On the other hand, leasing commercial real estate requires little to no upfront investment.  In fact, the landlord may even provide a tenant improvement allowance to fund all or some of the interior buildout.  In addition, lease payments are qualified operating expenses so they reduce the company’s taxable income and leasing relieves the company of the burden of property management and does not tie up capital that could be otherwise used to fund growth.

    On the downside, there is no opportunity to earn a profit on a lease and lease rates can be subject to change based on the local market and the property owner’s return requirements.

    The point is this, there are a variety of equally valid reasons to lease or buy a property.  Some of them are based on the company’s specific needs while others are strictly financial.  Lease vs. Own analysis tackles the financial aspect only.  It can provide an objective outcome from a financial perspective only, but there are considerations that go beyond finances that vary from one company to another.

    Lease vs. Own Analysis – Basic  Concepts

    The basic concept behind lease vs. own analysis is that the cash flows for each option need to be evaluated from both pre-tax and after-tax perspective.  There are two ways to do this:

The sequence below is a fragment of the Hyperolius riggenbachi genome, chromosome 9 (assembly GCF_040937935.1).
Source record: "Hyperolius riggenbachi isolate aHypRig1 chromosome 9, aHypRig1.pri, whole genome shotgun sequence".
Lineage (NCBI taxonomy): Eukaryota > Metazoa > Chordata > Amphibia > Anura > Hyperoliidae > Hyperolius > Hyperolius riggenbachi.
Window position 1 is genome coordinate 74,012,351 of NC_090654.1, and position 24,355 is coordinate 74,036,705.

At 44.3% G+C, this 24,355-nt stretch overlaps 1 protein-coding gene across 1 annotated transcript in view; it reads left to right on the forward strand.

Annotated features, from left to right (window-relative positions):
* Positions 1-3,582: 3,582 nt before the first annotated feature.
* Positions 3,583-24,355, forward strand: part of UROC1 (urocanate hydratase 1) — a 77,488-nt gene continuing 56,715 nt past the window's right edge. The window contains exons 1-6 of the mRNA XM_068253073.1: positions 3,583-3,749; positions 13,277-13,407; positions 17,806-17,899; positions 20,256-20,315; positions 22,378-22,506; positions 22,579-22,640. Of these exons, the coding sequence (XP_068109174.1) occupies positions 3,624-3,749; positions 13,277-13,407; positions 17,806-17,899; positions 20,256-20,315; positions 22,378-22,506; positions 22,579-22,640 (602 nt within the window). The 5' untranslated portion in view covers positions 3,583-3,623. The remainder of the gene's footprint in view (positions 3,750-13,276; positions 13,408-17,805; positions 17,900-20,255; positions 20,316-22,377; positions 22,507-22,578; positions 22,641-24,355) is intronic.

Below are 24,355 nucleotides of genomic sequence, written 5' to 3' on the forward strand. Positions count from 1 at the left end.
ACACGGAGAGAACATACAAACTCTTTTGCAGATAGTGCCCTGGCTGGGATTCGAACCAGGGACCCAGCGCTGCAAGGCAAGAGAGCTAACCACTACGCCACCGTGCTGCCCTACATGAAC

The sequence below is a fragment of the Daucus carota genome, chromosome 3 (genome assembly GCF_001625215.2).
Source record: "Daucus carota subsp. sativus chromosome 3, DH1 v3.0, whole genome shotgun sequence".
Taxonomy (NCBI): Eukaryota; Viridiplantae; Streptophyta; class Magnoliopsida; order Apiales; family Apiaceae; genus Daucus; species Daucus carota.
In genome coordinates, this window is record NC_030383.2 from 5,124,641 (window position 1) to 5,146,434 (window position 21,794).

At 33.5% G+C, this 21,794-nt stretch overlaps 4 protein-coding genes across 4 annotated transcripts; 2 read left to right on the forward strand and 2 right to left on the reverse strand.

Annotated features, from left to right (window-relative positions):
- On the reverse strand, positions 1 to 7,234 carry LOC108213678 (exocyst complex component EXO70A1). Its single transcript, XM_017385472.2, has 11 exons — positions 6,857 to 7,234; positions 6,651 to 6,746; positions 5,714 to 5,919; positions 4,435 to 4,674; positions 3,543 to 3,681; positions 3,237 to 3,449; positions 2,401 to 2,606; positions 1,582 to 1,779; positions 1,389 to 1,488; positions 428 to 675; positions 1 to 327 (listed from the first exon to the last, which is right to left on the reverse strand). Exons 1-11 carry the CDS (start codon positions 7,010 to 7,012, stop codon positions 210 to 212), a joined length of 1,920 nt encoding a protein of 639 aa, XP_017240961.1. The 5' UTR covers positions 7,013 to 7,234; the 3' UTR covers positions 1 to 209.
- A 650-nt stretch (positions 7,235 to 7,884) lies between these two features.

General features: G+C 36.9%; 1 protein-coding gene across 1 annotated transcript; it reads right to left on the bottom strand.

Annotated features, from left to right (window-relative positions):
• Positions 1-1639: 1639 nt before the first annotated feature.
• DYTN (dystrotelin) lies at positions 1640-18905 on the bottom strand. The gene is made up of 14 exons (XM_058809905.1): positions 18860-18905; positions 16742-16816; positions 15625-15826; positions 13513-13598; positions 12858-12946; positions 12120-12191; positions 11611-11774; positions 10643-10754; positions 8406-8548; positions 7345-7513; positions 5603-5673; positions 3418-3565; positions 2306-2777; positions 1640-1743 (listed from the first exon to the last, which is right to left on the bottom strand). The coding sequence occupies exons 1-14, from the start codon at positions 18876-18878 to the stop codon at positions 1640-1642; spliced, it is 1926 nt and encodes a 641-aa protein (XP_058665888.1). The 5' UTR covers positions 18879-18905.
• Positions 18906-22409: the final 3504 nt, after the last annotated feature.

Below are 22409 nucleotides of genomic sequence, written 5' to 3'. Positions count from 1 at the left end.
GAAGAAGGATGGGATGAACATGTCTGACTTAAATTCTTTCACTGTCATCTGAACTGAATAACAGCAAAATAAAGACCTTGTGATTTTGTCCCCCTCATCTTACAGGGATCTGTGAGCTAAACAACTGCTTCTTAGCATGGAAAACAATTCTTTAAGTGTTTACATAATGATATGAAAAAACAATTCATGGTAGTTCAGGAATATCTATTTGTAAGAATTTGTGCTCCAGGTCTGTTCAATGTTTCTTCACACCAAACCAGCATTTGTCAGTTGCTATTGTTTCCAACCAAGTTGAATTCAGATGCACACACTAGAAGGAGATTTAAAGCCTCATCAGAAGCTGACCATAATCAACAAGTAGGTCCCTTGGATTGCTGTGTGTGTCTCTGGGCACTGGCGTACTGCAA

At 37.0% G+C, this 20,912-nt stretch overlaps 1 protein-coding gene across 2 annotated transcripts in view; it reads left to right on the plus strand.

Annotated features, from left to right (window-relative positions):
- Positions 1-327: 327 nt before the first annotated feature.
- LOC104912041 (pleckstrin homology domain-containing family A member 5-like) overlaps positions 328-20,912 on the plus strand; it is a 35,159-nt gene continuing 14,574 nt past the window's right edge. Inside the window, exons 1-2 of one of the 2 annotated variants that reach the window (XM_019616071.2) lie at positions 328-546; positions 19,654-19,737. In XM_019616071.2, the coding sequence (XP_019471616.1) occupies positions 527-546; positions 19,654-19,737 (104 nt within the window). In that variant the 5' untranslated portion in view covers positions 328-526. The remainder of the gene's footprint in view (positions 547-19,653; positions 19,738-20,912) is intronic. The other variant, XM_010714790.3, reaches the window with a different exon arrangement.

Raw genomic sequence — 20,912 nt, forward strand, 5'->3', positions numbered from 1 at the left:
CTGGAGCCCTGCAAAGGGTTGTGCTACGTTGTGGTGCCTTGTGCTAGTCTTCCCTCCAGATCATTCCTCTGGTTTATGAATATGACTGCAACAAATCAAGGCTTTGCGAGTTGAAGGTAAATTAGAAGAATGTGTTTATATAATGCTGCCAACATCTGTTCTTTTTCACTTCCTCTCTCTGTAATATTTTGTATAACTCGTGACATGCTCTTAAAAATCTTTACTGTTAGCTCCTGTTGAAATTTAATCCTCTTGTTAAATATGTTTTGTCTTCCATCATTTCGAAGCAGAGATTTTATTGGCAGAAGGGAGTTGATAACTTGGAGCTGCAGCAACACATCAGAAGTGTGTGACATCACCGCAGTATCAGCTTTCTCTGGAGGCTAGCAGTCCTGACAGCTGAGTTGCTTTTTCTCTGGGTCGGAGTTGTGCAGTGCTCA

1. The Net Present Value (NPV) Method:  The NPVapproach considers the present value of all future after-tax cash flows and discounts them back to the present time using the investor’s required rate of return.  A rational actor would choose the option with the highest NPV.
    2. The Internal Rate of Return (IRR) Method:  This method seeks to perform cost/benefit analysis between the cost of buying the property and the benefits that are received from owning it.  The resulting IRRis the rate of return that can be earned from buying rather than leasing the property and it can be compared against other factors like weighted average cost of capital (WACC), required rate of return, and opportunity cost associated with alternative investment options.

    While the concept itself is relatively simple, the actual analysis can be much more complex because it needs to incorporate details specific to the transaction like: lease term, potential lenders, property occupancy, property taxes, loan amortization, capital gains, closing costs, loan debt service, income escalations, the property’s purchase price, tax rate, deductible depreciation, and the monthly payments associated with the lease.

    Lease vs. Own – A Case Study

    To illustrate how business owners can deploy lease vs. own analysis, an example is helpful.  We’ll start by setting it up and then go through the calculations.

    Case Study Setup